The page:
I had a recreational rider ask me today what he should drink while riding. My answer wasn’t what he expected.
Basically, I believe recreational athletes don’t need nearly as much sugar while working out as they have been led to believe. Their biggest problem is not fading or bonking while on a workout, but rather trying to lose excess weight. All of that sugar is not helping. They need to train their bodies to use more fat for fuel. Pouring down sugar from the start of a workout doesn’t help that at all.
I told him what he should use depended on two things: how long and how intense and the workout is. For workouts of an hour or less regardless of how hard they are water is all that is needed for even moderately fit people. For very fit athletes that may be extended to 90 minutes or even two hours. Beyond these durations, as the workout intensity increases, the need for sugar also increases.
For these long and intense workouts how much sugar you need depends once again on how fit you are. Some people, especially those who eat a diet composed largely of high-glycemic-load and high-glycemic-index carbohydrates (this is mainly starch) will need more sugar than the athlete who eats a diet that is more vegetable, fruit and protein focused. I see this every winter when we test the athletes I coach. Some are obviously sugar burners while others are fat burners. The fat burners have a definite advantage when it comes to endurance in long events.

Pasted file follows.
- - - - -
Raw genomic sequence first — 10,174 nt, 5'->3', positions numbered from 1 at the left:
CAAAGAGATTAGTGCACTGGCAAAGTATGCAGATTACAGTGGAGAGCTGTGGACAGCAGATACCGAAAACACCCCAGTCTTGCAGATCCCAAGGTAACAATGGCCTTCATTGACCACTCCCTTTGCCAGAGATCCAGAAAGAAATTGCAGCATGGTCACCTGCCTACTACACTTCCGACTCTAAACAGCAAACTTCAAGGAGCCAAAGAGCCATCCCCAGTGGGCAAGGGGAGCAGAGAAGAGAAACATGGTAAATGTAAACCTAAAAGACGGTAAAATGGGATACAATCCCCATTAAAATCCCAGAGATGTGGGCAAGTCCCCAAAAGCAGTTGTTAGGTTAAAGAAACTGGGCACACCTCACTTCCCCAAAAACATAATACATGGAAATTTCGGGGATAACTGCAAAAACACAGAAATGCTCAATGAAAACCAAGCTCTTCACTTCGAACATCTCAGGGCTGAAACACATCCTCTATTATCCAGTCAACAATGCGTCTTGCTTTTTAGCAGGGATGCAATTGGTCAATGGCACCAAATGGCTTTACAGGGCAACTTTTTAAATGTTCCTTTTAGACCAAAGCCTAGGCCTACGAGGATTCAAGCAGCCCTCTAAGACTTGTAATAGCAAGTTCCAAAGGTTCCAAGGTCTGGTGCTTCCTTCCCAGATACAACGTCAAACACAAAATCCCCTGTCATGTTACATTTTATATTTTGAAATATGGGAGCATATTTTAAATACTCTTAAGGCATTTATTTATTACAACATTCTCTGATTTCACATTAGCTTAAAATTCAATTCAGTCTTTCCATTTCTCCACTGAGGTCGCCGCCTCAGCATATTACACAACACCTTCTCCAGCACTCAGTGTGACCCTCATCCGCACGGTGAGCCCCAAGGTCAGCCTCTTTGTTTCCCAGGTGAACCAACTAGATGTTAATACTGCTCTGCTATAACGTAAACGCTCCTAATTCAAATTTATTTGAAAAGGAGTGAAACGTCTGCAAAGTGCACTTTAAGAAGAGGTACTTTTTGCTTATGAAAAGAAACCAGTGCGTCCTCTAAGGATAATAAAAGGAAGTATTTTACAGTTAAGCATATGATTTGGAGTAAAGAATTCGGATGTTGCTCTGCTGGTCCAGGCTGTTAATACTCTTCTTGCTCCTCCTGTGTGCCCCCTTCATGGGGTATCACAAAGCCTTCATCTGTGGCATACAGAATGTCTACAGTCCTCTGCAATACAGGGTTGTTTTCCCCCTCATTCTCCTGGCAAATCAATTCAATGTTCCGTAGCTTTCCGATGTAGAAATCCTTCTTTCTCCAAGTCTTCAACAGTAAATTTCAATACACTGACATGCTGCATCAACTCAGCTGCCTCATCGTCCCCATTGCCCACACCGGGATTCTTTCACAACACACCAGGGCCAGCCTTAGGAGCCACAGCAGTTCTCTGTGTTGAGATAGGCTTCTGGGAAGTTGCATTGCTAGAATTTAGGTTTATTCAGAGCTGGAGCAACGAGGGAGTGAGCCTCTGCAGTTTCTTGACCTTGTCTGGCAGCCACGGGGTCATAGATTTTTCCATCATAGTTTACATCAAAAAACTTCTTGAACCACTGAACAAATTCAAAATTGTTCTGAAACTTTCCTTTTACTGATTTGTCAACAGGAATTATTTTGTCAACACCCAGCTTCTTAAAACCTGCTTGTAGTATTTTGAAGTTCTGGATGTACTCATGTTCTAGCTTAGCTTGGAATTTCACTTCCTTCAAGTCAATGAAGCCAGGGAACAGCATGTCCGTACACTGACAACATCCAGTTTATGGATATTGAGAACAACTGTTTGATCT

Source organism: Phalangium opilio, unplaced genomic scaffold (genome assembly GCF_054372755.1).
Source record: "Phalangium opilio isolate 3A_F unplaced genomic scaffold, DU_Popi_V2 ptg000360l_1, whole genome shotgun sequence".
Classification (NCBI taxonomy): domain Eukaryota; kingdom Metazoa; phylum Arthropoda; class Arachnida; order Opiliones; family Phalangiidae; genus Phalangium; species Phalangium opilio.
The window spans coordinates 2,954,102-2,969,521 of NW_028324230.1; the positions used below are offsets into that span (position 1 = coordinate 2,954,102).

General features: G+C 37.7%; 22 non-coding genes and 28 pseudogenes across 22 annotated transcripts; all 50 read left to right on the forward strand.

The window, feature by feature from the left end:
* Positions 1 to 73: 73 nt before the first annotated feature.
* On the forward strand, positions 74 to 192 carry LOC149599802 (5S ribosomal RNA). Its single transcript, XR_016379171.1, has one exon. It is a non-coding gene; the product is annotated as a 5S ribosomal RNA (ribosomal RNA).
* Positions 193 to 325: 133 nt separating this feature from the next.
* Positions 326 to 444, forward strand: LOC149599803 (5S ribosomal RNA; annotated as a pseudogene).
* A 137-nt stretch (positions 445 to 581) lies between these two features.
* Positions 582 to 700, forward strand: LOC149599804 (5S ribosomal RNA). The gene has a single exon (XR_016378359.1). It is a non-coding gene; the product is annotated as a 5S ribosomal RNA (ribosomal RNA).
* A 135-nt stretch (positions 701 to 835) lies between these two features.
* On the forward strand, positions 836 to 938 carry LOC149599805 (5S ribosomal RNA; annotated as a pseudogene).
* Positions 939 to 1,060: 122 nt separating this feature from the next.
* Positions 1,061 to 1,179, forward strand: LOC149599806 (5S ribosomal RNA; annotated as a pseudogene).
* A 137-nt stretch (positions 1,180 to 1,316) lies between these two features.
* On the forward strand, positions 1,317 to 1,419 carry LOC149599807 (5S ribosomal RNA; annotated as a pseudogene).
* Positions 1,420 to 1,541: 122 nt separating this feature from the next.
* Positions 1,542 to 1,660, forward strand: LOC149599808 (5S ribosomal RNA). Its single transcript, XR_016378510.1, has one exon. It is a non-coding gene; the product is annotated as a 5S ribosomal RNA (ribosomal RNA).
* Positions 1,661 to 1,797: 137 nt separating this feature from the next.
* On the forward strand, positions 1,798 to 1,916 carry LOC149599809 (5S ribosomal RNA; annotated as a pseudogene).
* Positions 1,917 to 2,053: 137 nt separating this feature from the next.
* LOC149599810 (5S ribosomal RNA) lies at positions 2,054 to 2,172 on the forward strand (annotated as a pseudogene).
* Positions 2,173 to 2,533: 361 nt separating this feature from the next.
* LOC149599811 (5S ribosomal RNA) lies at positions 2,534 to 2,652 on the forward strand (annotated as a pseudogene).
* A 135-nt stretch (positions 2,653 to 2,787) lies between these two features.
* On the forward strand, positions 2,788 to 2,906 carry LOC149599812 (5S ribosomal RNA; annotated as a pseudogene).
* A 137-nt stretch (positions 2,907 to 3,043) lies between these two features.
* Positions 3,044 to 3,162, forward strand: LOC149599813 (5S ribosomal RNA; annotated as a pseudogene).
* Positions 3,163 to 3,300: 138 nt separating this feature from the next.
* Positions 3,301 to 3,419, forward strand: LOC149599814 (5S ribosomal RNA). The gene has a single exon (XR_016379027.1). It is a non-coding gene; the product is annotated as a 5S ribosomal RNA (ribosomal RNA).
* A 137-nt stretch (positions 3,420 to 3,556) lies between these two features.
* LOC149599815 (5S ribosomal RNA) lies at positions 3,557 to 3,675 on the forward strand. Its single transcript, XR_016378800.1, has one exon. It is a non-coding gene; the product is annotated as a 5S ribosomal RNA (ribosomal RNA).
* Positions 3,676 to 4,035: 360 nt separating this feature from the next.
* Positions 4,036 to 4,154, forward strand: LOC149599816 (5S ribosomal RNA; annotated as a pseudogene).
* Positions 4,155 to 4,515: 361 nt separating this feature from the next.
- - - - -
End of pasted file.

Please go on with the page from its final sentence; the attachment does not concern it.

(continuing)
He also wanted to know what he should take in right after a workout. If it was an hour or so easy nothing out of the ordinary is needed. If it was long or highly intense and there is another important workout coming up soon then some sugar and perhaps some protein may prove beneficial. But this doesn’t have to be anything complicated or expensive. Real food will work quite nicely. I drink some fruit juice cut with ice tea, a couple of handfuls of crackers, a banana and perhaps leftovers from a recent meal.
I’m afraid we have been led to believe that we must use exotic food and drink products because we’re athletes. That may be good for the manufacturers’ bottom line, but it really isn’t necessary for most athletes’ training and performance.
Of course, I also told him that if he was training like pro endurance athletes and putting in 20 to 35 hours of training a week including lots of high intensity he’d need a lot more sugar coming in at all times of the day including during workouts, post-workout and until the next workout. But he rides about 8 hours per week, in a good week. All of this expensive stuff he’s been led to believe he needs really will have no positive effect on his riding or his fitness. In fact, I think it might prove a hindrance.